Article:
Figuring out how to price your services is something that wedding planners new and established struggle with. From getting feedback from inquiring clients that "you're more expensive than the other planners we are talking to," to feeling like you are working for pennies, we have yet to meet a planner who hasn't stressed about what they're charging (us included!). A few days ago, we hosted a live Facebook event to answer the question, "How much should wedding planners charge?" Wedding planners from around the world joined us to dive deep into the topic, and today, we wanted to share a recap of what we talked about as a group! Read on to learn what influences how much you can charge, what price range you should fall in as well as the questions and answered shared during the live event!
Fact: Most Of Us Are Undercharging
The unfortunate truth is that most wedding planners undercharge for their services. We are 100% guilty of this. And, for whatever reason or circumstances led us all to do this, we kicked off the conversation by addressing it right out of the gate.
“We were undercharging because no one educated us. We didn’t know where to look or who to talk to.” – Heather
Undercharging scenario #1: If you have ever tracked your time and then divided your pricing by the number of hours you worked, you might be shocked to see what your actual hourly rate is. Think about how much time goes into month-of coordination alone. And, we sometimes see coordinators charge $500-800 dollars for a service like this but spend 30+ hours working with the couple. That comes out to $16 an hour. When you think about having to pay your own taxes and expenses out of that, you are working for free! Our recommendation? Month-of coordination services should start at $1500 (for someone just starting out) and increase as you gain experience.
Undercharging scenario #2: Another thing we see planners do is charge partial planning prices for full service planning. Sometimes this is the result of scope creep and not taking the time to charge for the additional services provided but, regardless, planners should never provide full service planning to coordination clients.
3 Things That Influence How Much You Can Charge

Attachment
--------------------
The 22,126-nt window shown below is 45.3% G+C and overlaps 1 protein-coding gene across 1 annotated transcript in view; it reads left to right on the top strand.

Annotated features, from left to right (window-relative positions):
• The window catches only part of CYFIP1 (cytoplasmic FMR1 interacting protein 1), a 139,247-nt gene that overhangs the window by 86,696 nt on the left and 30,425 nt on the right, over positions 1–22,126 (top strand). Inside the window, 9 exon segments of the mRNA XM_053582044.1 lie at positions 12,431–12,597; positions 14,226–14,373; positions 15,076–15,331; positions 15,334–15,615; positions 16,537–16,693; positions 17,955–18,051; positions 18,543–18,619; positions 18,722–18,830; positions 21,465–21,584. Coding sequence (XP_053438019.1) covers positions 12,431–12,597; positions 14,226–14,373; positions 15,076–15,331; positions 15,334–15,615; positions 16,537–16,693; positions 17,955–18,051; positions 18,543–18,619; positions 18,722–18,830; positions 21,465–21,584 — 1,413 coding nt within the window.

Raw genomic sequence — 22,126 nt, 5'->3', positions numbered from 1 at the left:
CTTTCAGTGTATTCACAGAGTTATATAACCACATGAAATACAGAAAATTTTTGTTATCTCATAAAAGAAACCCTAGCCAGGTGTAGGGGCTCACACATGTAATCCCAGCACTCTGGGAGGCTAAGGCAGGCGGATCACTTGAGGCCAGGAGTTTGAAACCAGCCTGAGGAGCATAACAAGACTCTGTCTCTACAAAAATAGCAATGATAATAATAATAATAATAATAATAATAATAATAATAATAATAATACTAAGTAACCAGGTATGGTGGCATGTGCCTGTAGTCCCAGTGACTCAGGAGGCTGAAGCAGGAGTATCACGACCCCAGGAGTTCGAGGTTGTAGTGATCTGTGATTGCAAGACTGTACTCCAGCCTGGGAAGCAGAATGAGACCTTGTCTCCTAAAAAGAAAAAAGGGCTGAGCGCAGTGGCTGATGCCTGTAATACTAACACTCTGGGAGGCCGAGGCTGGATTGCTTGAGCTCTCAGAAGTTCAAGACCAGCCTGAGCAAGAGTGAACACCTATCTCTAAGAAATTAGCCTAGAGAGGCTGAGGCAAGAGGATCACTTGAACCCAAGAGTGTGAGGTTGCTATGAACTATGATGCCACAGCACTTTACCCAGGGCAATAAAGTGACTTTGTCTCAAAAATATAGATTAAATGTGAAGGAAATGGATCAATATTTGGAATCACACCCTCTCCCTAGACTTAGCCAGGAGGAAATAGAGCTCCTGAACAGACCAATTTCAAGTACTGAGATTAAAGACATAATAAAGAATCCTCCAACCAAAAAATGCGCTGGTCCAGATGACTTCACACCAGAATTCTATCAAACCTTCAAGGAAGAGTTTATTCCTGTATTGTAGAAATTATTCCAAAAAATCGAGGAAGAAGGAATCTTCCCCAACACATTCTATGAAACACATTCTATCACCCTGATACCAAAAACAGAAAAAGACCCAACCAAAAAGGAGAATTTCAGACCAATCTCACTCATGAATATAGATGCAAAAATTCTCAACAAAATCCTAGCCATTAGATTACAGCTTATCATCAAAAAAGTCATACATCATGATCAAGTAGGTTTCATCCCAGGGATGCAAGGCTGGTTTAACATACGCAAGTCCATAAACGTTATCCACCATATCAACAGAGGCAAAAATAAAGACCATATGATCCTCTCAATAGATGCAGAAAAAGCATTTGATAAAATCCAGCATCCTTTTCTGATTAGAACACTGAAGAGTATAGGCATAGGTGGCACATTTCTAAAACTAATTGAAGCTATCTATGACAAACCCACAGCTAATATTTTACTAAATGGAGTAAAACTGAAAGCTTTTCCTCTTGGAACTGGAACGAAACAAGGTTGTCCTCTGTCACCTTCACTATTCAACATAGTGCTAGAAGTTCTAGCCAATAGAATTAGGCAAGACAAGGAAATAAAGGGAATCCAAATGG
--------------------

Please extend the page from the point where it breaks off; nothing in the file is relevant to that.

Do we have you thinking about revising your pricing yet? When you are ready to make a revision to your pricing, there are 3 things that influence what you can charge:
- your experience
- the services that you are offering
- the market that you are in
When you are just starting out, it is ok to be on the lower end of the price range. You are still building your portfolio, may only be offering a few services, and might not have a lot of relationships with other vendors but that is fine! Everybody starts there! As you do gain experience and expand your services to include full service planning, just be sure to revisit who much you are charging and adjust accordingly.
“When we are talking to people who are just starting out, we often tell them that $50/hour is the starting point.” - Heather
The other factor that influences how much you can charge as a wedding planner is the market you are in. Our planning company, LVL Weddings & Events, is not only based in California but in an affluent market. So, naturally, what we charge is more, even when you compare it to the market just south of us.
Fun Fact: Southern California, San Francisco, and New York are some of the highest priced markets for wedding planners.
Ok, So How Much Should Wedding Planners Charge?
Even though there is always going to be a range in pricing based on the factors we just talked about, one of our main takeaways here is that we need to come to a consensus as an industry. It is only when we establish a professional range, that our potential couples will truly understand the value of what we do for them.
"Once you have a business license and an actual business, you should be charging $100-$250/hour.” – Lindsay
When you sit down to update your pricing, there are 3 ways you can structure it:
- Flat rate
Your flat rate can be based on an hourly rate. And, this seems to be the most popular way wedding planners set their pricing. If you do things this way, we encourage you to still track your time and do the math at the end of the day - the last thing you want is to end up not being compensated for the actual hours you worked (in which case, you'd need to increase your flat rate).
If you are considering percentage based pricing, know that it is most common in luxury markets and that it should based on the scope of work (since the scope of what you need to manage increases as the budget does). Percentage pricing is what we do with clients who have budgets over $100,000.